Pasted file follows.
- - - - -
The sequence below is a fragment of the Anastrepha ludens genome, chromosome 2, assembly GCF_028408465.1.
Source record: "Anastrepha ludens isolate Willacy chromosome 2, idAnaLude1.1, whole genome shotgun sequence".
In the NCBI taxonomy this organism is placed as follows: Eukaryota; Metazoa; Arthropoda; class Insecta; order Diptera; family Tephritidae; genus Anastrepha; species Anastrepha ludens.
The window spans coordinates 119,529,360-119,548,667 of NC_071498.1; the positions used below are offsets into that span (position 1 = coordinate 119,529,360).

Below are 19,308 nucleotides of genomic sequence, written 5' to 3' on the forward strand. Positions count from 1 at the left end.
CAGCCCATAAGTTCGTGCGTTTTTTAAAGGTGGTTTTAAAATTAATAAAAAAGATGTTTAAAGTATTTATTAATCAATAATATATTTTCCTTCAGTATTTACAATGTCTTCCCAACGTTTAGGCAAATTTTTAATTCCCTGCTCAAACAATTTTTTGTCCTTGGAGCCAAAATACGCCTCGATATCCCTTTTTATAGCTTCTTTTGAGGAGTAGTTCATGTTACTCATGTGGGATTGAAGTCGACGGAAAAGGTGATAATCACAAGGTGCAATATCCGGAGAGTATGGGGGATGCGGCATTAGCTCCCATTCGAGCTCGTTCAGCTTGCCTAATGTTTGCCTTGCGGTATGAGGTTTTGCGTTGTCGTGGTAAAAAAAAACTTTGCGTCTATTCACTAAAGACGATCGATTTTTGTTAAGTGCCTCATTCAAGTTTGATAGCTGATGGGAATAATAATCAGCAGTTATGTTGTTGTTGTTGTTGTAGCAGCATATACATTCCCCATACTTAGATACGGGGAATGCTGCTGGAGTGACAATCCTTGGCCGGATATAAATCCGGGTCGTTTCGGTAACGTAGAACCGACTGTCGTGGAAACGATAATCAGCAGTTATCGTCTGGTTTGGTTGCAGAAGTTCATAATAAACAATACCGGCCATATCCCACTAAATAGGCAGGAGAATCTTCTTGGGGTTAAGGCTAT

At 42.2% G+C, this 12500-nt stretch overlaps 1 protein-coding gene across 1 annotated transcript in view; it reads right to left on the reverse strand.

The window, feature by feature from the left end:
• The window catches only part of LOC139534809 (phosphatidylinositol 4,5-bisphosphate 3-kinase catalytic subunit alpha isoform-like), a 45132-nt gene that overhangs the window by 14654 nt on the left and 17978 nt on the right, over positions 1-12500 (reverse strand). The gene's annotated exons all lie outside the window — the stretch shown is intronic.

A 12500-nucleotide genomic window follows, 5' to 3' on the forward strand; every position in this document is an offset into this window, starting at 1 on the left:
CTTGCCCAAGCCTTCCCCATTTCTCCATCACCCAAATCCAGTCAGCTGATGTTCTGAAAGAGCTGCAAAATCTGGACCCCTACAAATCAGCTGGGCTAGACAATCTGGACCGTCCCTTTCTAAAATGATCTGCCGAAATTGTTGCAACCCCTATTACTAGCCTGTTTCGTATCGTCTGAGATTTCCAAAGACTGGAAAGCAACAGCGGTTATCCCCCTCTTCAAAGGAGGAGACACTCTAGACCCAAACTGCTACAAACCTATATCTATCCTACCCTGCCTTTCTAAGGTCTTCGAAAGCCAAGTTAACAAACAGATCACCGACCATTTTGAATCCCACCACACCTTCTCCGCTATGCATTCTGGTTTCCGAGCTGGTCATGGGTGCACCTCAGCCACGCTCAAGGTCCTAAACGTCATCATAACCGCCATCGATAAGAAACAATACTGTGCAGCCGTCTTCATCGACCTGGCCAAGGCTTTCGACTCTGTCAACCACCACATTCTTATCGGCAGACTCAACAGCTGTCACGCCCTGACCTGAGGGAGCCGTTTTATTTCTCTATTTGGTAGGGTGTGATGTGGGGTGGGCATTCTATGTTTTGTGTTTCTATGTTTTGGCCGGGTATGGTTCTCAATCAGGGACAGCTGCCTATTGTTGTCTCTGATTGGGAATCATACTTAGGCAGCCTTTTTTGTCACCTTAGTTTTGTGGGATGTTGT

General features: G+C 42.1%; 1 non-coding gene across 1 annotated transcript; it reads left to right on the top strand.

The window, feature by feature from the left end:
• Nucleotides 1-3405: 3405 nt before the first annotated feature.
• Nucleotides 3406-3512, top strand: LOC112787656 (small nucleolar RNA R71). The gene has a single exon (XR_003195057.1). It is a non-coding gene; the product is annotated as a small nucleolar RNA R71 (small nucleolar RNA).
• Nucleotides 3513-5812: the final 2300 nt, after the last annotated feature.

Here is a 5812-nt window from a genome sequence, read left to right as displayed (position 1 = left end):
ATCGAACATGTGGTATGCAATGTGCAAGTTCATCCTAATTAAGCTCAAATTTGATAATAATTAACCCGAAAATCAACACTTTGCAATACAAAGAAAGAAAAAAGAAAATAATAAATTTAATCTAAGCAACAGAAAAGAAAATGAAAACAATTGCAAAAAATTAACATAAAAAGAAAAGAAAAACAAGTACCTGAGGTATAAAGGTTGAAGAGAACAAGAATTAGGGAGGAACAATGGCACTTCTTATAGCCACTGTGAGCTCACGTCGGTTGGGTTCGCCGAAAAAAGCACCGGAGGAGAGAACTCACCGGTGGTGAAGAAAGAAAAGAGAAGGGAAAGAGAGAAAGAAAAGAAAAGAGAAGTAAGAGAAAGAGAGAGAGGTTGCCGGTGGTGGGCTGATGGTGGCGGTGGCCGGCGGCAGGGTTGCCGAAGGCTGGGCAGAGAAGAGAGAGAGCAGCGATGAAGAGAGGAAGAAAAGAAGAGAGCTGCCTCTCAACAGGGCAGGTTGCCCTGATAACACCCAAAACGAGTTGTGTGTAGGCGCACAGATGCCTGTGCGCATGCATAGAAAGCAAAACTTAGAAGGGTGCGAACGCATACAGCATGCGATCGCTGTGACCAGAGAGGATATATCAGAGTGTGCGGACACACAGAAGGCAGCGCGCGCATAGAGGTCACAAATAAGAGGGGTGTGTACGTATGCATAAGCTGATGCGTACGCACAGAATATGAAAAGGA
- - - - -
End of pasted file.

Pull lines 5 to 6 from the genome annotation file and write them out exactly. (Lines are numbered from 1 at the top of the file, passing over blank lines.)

Below are 19,308 nucleotides of genomic sequence, written 5' to 3' on the forward strand. Positions count from 1 at the left end.
CAGCCCATAAGTTCGTGCGTTTTTTAAAGGTGGTTTTAAAATTAATAAAAAAGATGTTTAAAGTATTTATTAATCAATAATATATTTTCCTTCAGTATTTACAATGTCTTCCCAACGTTTAGGCAAATTTTTAATTCCCTGCTCAAACAATTTTTTGTCCTTGGAGCCAAAATACGCCTCGATATCCCTTTTTATAGCTTCTTTTGAGGAGTAGTTCATGTTACTCATGTGGGATTGAAGTCGACGGAAAAGGTGATAATCACAAGGTGCAATATCCGGAGAGTATGGGGGATGCGGCATTAGCTCCCATTCGAGCTCGTTCAGCTTGCCTAATGTTTGCCTTGCGGTATGAGGTTTTGCGTTGTCGTGGTAAAAAAAAACTTTGCGTCTATTCACTAAAGACGATCGATTTTTGTTAAGTGCCTCATTCAAGTTTGATAGCTGATGGGAATAATAATCAGCAGTTATGTTGTTGTTGTTGTTGTAGCAGCATATACATTCCCCATACTTAGATACGGGGAATGCTGCTGGAGTGACAATCCTTGGCCGGATATAAATCCGGGTCGTTTCGGTAACGTAGAACCGACTGTCGTGGAAACGATAATCAGCAGTTATCGTCTGGTTTGGTTGCAGAAGTTCATAATAAACAATACCGGCCATATCCCACTAAATAGGCAGGAGAATCTTCTTGGGGTTAAGGCTAT